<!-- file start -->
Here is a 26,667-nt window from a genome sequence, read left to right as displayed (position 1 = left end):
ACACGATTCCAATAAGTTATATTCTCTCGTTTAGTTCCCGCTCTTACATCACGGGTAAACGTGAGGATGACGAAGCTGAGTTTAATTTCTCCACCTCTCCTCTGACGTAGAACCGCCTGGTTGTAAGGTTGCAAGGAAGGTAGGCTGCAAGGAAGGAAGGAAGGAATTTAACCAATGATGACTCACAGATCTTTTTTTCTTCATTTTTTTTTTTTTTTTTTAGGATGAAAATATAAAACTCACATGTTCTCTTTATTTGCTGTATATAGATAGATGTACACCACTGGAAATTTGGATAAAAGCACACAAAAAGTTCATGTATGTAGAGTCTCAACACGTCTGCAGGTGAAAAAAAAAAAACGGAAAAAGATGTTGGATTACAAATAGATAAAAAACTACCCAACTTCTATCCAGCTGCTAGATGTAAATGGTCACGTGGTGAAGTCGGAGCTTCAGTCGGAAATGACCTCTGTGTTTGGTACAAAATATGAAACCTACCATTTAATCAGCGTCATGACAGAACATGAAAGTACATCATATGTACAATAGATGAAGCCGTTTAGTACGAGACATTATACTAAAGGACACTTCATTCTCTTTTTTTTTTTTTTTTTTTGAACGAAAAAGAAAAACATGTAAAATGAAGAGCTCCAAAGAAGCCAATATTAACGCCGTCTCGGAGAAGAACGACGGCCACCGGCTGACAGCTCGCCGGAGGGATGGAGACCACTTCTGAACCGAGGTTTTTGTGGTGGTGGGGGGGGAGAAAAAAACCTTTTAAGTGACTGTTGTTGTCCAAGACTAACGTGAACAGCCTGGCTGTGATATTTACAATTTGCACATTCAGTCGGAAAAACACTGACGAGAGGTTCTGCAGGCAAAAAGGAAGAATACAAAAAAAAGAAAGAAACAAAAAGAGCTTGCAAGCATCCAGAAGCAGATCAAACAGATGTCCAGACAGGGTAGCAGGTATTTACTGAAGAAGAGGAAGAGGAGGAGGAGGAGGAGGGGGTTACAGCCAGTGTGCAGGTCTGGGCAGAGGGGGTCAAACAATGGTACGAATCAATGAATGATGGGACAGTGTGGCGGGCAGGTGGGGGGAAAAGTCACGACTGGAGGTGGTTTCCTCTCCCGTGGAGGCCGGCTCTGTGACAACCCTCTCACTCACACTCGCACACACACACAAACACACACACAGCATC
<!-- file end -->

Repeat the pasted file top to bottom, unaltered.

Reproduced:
Here is a 26,667-nt window from a genome sequence, read left to right as displayed (position 1 = left end):
ACACGATTCCAATAAGTTATATTCTCTCGTTTAGTTCCCGCTCTTACATCACGGGTAAACGTGAGGATGACGAAGCTGAGTTTAATTTCTCCACCTCTCCTCTGACGTAGAACCGCCTGGTTGTAAGGTTGCAAGGAAGGTAGGCTGCAAGGAAGGAAGGAAGGAATTTAACCAATGATGACTCACAGATCTTTTTTTCTTCATTTTTTTTTTTTTTTTTTAGGATGAAAATATAAAACTCACATGTTCTCTTTATTTGCTGTATATAGATAGATGTACACCACTGGAAATTTGGATAAAAGCACACAAAAAGTTCATGTATGTAGAGTCTCAACACGTCTGCAGGTGAAAAAAAAAAAACGGAAAAAGATGTTGGATTACAAATAGATAAAAAACTACCCAACTTCTATCCAGCTGCTAGATGTAAATGGTCACGTGGTGAAGTCGGAGCTTCAGTCGGAAATGACCTCTGTGTTTGGTACAAAATATGAAACCTACCATTTAATCAGCGTCATGACAGAACATGAAAGTACATCATATGTACAATAGATGAAGCCGTTTAGTACGAGACATTATACTAAAGGACACTTCATTCTCTTTTTTTTTTTTTTTTTTTGAACGAAAAAGAAAAACATGTAAAATGAAGAGCTCCAAAGAAGCCAATATTAACGCCGTCTCGGAGAAGAACGACGGCCACCGGCTGACAGCTCGCCGGAGGGATGGAGACCACTTCTGAACCGAGGTTTTTGTGGTGGTGGGGGGGGAGAAAAAAACCTTTTAAGTGACTGTTGTTGTCCAAGACTAACGTGAACAGCCTGGCTGTGATATTTACAATTTGCACATTCAGTCGGAAAAACACTGACGAGAGGTTCTGCAGGCAAAAAGGAAGAATACAAAAAAAAGAAAGAAACAAAAAGAGCTTGCAAGCATCCAGAAGCAGATCAAACAGATGTCCAGACAGGGTAGCAGGTATTTACTGAAGAAGAGGAAGAGGAGGAGGAGGAGGAGGGGGTTACAGCCAGTGTGCAGGTCTGGGCAGAGGGGGTCAAACAATGGTACGAATCAATGAATGATGGGACAGTGTGGCGGGCAGGTGGGGGGAAAAGTCACGACTGGAGGTGGTTTCCTCTCCCGTGGAGGCCGGCTCTGTGACAACCCTCTCACTCACACTCGCACACACACACAAACACACACACAGCATC